Businesses in some sectors continue to need assistance as they catch up on the mountain of bills they were forced to take on during the pandemic, particularly with inflation and escalating borrowing costs. We urge governments to continue to ensure that there are flexible debt repayment schedules for businesses who accessed debt-supported response programs, such as the CEBA and BCAP, to ensure employers aren’t forced to close their doors due to government debt repayment. As the review of these programs occurs, we encourage governments to work collaboratively with businesses who accessed emergency pandemic programs in good faith.

As the economy shifts towards new opportunities, diversification within and without the energy sector is critical. Technology, alternative energy, health and life sciences, and tourism are just a few areas where the Edmonton region is leading the way.

There is a positive momentum for the technology sector in Alberta with the province attracting record investment in 2022. The Edmonton region is North America’s fastest growing tech ecosystem with the University of Alberta being ranked 3rd for AI research globally. However, more needs to be done to support the ability of early-stage companies to scale up, attract and retain talent and ensure Intellectual Property remains in Canada. This is particularly true for deep tech[1] start-ups where their times to market are much longer and their ability to manage prolonged cash crunches is limited, but their impact on the economy and society is transformational.[2]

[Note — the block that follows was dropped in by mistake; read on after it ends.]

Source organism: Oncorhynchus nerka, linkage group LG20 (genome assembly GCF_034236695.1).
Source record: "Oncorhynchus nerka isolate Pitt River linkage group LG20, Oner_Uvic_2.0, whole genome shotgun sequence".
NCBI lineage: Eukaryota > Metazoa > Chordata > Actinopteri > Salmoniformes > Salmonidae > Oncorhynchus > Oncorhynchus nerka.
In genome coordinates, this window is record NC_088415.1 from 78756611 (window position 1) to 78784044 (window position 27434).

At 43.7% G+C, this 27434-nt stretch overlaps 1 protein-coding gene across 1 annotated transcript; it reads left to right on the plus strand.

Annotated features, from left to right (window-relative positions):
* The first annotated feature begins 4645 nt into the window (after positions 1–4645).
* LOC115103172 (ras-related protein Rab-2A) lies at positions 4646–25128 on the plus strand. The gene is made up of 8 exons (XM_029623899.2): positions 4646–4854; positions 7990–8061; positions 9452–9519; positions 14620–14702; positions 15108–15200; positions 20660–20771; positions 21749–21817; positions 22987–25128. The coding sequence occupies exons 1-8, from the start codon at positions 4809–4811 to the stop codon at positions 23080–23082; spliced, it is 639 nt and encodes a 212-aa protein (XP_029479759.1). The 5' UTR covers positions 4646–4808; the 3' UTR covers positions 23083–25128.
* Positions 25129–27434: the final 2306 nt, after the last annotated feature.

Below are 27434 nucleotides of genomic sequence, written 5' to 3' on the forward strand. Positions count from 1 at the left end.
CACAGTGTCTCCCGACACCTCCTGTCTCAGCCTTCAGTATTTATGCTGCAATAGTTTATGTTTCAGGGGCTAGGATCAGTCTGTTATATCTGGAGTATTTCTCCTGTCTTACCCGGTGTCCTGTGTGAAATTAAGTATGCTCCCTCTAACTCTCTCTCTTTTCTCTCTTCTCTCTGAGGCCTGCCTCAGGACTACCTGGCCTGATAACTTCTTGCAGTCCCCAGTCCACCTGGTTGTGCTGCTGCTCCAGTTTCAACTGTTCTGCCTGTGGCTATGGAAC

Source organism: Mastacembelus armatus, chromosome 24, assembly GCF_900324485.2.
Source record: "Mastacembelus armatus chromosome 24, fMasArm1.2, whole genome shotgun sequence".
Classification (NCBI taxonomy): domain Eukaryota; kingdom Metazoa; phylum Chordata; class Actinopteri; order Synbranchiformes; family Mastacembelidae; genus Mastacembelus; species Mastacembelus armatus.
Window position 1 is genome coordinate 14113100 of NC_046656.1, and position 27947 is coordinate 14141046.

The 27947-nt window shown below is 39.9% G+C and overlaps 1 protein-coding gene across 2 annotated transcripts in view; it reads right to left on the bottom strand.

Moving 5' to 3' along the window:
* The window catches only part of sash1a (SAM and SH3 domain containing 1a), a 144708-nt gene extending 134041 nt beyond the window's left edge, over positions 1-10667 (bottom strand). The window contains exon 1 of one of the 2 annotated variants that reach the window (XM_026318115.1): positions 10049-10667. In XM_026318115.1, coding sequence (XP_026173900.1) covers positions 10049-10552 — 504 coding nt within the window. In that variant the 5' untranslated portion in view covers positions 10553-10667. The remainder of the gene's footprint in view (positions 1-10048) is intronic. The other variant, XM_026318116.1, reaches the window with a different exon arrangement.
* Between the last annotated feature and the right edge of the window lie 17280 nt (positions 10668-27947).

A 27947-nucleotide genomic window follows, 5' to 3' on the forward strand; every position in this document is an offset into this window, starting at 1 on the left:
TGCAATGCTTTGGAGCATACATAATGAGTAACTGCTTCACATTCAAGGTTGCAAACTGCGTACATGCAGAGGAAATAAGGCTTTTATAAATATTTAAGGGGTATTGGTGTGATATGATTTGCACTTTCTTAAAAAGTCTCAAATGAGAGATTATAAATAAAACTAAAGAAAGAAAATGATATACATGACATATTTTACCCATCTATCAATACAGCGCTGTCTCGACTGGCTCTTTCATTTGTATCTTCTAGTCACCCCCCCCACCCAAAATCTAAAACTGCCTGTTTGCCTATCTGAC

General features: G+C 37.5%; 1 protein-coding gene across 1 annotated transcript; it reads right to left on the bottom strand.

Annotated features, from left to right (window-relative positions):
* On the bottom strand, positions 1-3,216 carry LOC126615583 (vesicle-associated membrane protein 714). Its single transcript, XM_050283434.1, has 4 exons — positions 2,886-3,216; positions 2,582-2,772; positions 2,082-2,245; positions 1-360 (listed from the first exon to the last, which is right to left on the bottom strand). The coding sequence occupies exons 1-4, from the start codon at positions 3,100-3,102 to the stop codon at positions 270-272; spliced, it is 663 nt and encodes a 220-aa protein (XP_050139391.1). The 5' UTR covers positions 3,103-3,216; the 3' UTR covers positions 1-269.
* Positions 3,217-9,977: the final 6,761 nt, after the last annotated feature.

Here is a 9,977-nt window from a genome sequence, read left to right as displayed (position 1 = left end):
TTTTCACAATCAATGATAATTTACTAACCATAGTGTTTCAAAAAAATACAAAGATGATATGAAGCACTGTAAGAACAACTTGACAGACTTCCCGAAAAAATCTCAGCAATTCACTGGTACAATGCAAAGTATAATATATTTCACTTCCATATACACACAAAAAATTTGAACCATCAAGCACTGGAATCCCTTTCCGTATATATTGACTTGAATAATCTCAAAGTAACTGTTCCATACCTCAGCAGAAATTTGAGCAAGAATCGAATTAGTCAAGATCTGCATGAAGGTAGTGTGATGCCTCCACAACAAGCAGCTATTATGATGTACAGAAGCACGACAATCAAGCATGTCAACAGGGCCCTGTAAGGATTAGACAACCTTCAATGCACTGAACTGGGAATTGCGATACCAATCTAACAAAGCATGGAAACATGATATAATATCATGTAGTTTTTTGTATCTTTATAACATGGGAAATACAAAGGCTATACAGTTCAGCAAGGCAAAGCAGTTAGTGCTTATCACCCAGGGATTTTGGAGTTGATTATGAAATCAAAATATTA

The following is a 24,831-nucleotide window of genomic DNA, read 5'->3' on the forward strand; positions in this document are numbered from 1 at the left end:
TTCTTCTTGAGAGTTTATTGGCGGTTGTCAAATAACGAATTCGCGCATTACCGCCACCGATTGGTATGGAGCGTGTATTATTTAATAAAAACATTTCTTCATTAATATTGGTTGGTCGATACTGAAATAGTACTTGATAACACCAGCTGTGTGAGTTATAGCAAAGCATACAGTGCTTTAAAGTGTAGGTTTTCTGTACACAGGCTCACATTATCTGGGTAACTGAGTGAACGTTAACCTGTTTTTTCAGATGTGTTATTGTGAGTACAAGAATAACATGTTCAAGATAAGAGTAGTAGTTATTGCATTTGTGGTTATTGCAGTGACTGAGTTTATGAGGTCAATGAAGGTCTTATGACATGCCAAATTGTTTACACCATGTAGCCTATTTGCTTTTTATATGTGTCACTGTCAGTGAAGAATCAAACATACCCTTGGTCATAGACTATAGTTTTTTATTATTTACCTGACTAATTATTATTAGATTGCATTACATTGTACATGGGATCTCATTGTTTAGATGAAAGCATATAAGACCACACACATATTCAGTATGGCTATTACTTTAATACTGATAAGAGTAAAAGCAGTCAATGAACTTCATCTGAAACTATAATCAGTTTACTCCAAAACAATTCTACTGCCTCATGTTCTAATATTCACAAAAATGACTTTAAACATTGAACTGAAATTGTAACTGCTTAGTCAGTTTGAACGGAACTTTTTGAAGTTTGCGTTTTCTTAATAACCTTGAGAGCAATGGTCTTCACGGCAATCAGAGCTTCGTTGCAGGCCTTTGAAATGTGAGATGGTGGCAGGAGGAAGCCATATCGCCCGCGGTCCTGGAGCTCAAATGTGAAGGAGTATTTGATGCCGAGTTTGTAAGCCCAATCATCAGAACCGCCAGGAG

Albertans in remote, rural, and Indigenous communities require reliable telecommunications infrastructure to access education, employment opportunities, and goods and services. Employers need reliable connections to retain employees, access skills training and take advantage of artificial intelligence and other advancements.

Edmonton has a lot to offer its visitors from the natural environment to the arts, culture and sports scene. The city needs continued investment in transportation infrastructure, recreation and cultural facilities to support a growing workforce and expanding trade.


  1. Provide flexible debt repayment to support businesses once COVID-19 support programs end.
  2. Conduct and publish results of a review of the collective response by all levels of government to COVID-19 to aid in future emergency response efforts for both governments and businesses.
  3. Support early-stage companies to scale up to retain Intellectual Property in Canada.
  4. Support our economic recovery through inclusive economic growth, promoting a business environment of inclusion and expanding economic opportunity for marginalized and under-represented groups.